Curtis Sheppard's user avatar
5 votes
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Term that describes the technique in which an artist repeat lyrics from their previous work

Depending on the context or connotation you have in mind, I would say that the artist is either borrowing material from earlier work (or even work from other artists), assuming the connotation is ...
Tasos Papastylianou's user avatar
5 votes
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When and where did "clam" come to mean a missed note in a musical performance?

The earliest coverage of clam in the sense of "mistake or misplayed musical note" that I've been able to find is in Harold Wentwoth & Stuart Flexner, Dictionary of American Slang, first ...
Sven Yargs's user avatar
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5 votes

Origin of “ish kabibble” as an interjection i.e. 'What, me worry?'

Leo Rosten, Hooray for Yiddish! (1982) offers this account of ish kabibble: ish kabibble Derivation: unknown; possibly a corruption of the Yiddish nit gefidlt (or nisht gefidlt). 1. I should care. 2. ...
Sven Yargs's user avatar
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4 votes
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What adjective can I use for progressively layered music?

When instruments enter one at a time, their entrances are described as staggered. music.stackexchange.com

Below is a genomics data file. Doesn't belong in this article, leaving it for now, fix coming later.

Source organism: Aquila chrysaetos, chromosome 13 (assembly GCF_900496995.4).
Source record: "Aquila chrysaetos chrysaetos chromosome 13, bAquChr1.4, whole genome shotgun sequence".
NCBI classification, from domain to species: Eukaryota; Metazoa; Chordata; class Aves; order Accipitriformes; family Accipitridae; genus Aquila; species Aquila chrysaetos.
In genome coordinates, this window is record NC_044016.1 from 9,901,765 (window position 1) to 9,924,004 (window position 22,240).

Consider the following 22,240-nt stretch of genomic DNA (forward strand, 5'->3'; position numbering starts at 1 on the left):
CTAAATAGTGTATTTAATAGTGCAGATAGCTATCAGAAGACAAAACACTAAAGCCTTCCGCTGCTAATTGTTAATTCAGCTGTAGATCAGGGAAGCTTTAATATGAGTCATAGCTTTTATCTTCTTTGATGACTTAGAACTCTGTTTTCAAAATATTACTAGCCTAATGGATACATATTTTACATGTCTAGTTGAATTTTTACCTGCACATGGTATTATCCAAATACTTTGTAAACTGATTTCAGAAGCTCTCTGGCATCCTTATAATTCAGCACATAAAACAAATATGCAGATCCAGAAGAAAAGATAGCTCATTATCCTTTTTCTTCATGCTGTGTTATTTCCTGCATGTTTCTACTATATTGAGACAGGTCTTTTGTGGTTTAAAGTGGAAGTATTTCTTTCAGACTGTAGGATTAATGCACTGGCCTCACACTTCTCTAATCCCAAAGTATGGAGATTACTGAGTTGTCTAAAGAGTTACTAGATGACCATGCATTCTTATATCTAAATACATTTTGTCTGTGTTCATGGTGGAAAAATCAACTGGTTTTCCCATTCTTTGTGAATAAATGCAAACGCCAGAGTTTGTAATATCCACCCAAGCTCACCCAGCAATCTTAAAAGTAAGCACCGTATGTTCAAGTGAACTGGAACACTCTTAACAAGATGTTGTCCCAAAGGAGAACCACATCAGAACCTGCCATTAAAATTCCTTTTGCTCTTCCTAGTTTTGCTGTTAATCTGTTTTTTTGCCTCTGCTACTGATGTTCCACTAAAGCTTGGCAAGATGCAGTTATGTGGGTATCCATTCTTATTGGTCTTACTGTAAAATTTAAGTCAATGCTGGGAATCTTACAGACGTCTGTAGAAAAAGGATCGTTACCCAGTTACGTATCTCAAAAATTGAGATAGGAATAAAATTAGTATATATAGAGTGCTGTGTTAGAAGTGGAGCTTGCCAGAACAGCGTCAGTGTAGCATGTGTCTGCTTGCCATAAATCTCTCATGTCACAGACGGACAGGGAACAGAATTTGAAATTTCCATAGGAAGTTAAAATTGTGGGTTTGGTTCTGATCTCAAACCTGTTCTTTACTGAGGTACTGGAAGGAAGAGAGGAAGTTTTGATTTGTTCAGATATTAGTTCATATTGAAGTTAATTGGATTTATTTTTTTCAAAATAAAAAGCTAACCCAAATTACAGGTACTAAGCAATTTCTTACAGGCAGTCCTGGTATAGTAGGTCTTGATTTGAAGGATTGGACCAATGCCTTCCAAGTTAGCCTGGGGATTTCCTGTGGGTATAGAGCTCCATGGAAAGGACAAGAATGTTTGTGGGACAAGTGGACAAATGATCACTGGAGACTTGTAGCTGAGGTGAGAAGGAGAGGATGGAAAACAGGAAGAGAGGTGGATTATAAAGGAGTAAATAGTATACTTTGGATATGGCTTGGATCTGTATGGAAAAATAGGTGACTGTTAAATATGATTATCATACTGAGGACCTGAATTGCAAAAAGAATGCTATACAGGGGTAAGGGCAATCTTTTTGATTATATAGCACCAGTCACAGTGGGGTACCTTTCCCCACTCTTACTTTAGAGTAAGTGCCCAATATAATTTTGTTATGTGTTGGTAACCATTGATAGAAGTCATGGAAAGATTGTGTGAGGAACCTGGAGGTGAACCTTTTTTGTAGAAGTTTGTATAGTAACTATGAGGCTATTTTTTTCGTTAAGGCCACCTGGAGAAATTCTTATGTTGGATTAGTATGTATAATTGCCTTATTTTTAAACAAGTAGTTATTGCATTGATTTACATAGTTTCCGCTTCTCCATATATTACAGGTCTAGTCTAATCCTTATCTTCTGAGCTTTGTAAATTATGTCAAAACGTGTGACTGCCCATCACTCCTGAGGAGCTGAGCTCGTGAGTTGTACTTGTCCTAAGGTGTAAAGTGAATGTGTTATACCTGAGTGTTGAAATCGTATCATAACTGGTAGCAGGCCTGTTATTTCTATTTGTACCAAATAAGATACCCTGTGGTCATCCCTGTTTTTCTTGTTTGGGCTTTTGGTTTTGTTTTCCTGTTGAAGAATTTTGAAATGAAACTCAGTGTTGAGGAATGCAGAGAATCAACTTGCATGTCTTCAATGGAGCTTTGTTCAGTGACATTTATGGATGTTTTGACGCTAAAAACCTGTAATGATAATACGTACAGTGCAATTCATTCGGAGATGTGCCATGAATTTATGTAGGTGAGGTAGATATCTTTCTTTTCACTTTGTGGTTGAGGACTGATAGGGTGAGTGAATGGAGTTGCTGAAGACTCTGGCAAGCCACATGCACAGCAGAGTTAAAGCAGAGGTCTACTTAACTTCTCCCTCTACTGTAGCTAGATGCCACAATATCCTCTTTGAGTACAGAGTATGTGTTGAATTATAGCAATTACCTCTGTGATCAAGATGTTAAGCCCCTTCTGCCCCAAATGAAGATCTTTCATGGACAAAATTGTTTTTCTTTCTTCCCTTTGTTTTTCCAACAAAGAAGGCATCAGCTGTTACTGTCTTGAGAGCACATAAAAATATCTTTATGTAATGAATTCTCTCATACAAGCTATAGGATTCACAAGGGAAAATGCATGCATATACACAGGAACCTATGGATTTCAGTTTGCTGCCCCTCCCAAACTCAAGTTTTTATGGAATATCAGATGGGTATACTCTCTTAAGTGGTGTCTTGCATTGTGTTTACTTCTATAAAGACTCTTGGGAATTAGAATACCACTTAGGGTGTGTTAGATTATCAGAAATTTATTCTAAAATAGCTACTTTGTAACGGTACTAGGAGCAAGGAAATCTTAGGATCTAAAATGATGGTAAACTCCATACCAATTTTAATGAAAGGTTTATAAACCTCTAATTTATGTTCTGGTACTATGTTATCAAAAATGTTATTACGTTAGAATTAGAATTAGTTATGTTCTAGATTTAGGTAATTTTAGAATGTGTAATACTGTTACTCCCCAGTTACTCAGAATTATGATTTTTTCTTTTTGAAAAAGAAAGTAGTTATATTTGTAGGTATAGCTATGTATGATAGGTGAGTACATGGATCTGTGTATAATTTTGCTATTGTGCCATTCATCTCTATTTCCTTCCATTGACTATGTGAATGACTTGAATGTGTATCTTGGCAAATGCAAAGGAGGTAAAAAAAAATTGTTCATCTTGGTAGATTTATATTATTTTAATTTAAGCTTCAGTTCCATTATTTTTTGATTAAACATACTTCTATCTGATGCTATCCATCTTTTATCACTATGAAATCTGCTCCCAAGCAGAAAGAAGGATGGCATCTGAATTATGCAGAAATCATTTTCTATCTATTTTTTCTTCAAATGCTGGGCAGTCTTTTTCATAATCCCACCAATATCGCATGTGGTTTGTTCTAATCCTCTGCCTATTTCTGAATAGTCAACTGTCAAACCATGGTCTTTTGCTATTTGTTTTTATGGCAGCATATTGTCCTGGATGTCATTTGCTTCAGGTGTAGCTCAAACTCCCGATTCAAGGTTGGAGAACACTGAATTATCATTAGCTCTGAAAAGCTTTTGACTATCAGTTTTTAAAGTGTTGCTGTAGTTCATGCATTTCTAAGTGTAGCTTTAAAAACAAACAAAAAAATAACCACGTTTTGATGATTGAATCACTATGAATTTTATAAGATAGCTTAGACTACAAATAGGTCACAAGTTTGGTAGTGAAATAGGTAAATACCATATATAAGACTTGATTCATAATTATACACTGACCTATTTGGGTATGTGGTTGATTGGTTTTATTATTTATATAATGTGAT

lauir's user avatar
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4 votes

A word for an instrumental melody which copies the vocal part?

The word you are looking for is a musical lead. Typically it is because that part will play at the same time as the vocals "lead"ing them. However, it qualifies regardless of the order they are in the ...
EvSunWoodard's user avatar
4 votes

What word describes a musical instrument's native character?

How about "Disposition?" https://www.merriam-webster.com/dictionary/disposition The tendency of something to act in a certain manner under given circumstances The word is more flexible than "...
RaceYouAnytime's user avatar
4 votes

What is the origin of the music term 'grace note'?

Interestingly, the OED gives its first attestation of "grace note" in the mid-1700s, but the word "grace" by itself appears as early as 1657, likely the citation that Etymonline was referring to. ...
RaceYouAnytime's user avatar